The story of a new team, new coach, new quarterback and new era of the Palo Alto High School football program.
October 3, 2014
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November 23, 2013; the Vikings are minutes away from half time against the Leland Chargers in its first game of the Central Coast Sections (CCS) playoffs and are winning 35-17. Keller Chryst (‘14) runs to the sideline to get the play call from head coach Earl Hansen. Before jogging back out onto the field. After the ball is snapped Chryst hands it off to Malcolm Davis (‘14) who runs the ball in for a touchdown, and secures a 25-point lead and an eventual victory. A win is a team effort, but is truly orchestrated by a coach and his quarterback. The win against Leland, along with many others, was led by Hansen and Chryst, but that era has ended.
Standing at six feet and 175 pounds, Oliver Svirsky (‘16) is four inches and 55 pounds smaller than Chryst, the figure fans are used to seeing in the quarterback position. However, make no mistake that his size does not deter the level of play expected from Palo Alto High Schools new starting quarterback. With the loss of several star Paly athletes in the class of 2014, Svirsky, his teammates and the new head coach Jake Halas are looking to build chemistry over the next few years.
“That is probably the number one goal of our season: to improve the camaraderie of our squad,” Halas said. “We don’t know each other yet. We will find out when things go bad, when the chips are down, that’s how we find out about each other.”
The team is not looking to replicate past years, but instead is trying to start a new era with this young team. Halas has great hopes for Svirsky and where he will lead the team over the next two years.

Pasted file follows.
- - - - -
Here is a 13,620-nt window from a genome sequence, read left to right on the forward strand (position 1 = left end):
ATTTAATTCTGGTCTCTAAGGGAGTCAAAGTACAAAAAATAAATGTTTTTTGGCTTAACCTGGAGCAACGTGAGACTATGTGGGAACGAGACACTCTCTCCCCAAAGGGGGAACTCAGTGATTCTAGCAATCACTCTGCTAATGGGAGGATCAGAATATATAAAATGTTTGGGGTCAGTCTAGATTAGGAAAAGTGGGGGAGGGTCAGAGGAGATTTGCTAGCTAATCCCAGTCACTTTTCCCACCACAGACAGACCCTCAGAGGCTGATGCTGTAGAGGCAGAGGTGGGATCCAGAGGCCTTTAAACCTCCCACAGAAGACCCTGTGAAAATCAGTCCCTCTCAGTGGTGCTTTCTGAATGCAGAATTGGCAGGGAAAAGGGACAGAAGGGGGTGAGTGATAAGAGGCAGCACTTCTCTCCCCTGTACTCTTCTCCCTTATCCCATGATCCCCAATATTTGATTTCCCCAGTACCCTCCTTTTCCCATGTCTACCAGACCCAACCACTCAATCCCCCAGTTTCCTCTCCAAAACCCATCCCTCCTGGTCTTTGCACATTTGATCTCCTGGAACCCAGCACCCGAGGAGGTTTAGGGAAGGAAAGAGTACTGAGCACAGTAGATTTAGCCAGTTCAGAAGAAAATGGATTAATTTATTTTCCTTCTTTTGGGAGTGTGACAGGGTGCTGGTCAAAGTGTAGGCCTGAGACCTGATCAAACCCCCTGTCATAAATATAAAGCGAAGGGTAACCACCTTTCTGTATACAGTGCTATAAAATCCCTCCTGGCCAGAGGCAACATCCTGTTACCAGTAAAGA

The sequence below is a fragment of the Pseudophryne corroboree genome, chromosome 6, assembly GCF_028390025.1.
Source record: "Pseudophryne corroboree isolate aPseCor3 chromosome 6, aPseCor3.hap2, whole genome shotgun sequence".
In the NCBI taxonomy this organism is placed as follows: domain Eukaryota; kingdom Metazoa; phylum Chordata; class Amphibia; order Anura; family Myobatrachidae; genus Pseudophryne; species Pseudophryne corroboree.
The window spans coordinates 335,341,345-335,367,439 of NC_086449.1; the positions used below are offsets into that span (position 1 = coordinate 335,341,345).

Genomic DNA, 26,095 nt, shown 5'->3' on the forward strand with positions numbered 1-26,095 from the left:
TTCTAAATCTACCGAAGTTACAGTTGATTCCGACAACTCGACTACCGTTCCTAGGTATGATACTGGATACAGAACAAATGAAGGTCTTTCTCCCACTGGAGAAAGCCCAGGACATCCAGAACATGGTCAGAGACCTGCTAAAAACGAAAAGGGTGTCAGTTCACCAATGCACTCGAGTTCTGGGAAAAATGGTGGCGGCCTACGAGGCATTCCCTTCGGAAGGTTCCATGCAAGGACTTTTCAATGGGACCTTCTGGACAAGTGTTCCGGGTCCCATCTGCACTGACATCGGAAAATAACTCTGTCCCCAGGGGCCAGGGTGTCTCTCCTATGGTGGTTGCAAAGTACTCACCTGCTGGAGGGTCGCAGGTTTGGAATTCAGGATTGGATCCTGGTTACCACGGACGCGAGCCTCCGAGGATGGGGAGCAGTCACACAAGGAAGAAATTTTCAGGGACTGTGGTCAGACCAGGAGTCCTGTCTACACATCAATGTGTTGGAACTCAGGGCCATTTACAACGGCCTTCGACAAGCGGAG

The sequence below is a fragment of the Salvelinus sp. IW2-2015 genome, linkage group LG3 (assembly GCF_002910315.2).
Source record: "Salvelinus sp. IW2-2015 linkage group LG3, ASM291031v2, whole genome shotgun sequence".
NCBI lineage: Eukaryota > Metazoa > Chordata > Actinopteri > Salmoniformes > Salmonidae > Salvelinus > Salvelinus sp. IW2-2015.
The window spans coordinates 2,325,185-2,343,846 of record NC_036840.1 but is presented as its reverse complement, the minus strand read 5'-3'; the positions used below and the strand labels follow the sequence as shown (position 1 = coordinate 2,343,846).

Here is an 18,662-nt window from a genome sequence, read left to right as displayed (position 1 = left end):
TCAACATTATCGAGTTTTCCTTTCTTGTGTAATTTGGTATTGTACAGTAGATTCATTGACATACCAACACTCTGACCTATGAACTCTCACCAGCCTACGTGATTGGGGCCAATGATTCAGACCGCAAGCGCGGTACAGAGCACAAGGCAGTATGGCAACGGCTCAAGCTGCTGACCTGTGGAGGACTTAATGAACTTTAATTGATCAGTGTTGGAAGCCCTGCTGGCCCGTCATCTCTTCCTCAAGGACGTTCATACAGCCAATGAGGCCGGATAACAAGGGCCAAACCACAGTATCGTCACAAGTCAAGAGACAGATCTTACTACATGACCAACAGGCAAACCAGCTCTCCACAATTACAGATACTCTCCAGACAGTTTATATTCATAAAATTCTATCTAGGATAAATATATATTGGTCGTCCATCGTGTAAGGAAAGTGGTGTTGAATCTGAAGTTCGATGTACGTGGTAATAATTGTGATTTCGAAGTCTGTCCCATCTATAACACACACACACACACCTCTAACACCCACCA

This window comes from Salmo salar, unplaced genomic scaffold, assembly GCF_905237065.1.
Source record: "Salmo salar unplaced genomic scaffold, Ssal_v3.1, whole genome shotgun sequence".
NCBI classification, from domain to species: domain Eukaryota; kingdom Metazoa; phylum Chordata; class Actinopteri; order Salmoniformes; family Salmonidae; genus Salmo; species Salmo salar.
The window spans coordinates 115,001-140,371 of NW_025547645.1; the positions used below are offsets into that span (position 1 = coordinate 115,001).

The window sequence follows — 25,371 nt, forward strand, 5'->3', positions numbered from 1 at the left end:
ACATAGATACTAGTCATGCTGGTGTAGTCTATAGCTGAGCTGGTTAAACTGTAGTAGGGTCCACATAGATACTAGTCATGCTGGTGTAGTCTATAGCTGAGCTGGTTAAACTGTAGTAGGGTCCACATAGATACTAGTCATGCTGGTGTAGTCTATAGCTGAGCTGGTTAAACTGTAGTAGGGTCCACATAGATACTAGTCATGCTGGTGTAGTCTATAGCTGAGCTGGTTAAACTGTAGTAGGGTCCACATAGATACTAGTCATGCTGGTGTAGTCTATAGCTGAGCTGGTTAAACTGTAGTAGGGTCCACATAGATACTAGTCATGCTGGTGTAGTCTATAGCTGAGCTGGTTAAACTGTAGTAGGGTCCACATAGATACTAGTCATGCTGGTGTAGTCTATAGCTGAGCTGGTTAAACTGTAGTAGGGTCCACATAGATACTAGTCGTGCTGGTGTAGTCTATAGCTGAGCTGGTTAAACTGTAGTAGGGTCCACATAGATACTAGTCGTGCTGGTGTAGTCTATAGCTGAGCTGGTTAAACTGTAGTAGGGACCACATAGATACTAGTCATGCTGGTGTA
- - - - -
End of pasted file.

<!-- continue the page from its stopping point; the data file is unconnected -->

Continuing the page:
“He’s his own guy, he’s fallen into the starting position now and we’ll see where it goes,” Halas said. “He’s got two years. Svirsky understands that that is a rare situation. I think he has done a good job of not really thinking about it.”
Nearly 5.8% of high school football players get recruited to play in college; Chryst is one of them. Even though Svirsky may not be on his way to becoming a Stanford Cardinal, he still possesses key attributes to being a successful quarterback.
“First of all, [Svirsky is] a natural athlete, and him being a basketball player as well as a football player shows a lot about what kind of an athlete he is,” Chryst said. “He has an underrated arm and he’s throwing it at the same velocity as I am and he’s making all the big time throws you need to make.”
Chryst comments on the relationship Svirsky and him have had over the years and the future that Svirsky has in football.
“He acted like my brother and I kind of mentored him,” Chryst said. “He will be one hell of a football player once he cleans up a few things.”
The guidance of Chryst has carried over to this season in the way that Svirsky leads the team with his work ethic and intense mentality.
Halas has also seen the determination that Svirsky displays at practice and in games. He notes that these attributes coincide with what made Chryst such a force to be reckoned with.
“[Svirsky] is here in film every day,” Halas said. “I am a defensive coach by trait, and I show film at lunch the quarterback is here watching defensive film trying to see what the defense does, how they think. That’s admirable. That’s a similarity to Chryst. As far as his work ethic, you don’t argue one bit with what he does. He does everything we ask, he’s the first guy in the weight room, and stays late after practice.”
Svirsky inspires the team with his hard-working attitude and is a leader on the field. Justin Hull (‘16) has been playing sports with Svirsky since elementary school and recognizes Svirsky’s work ethic.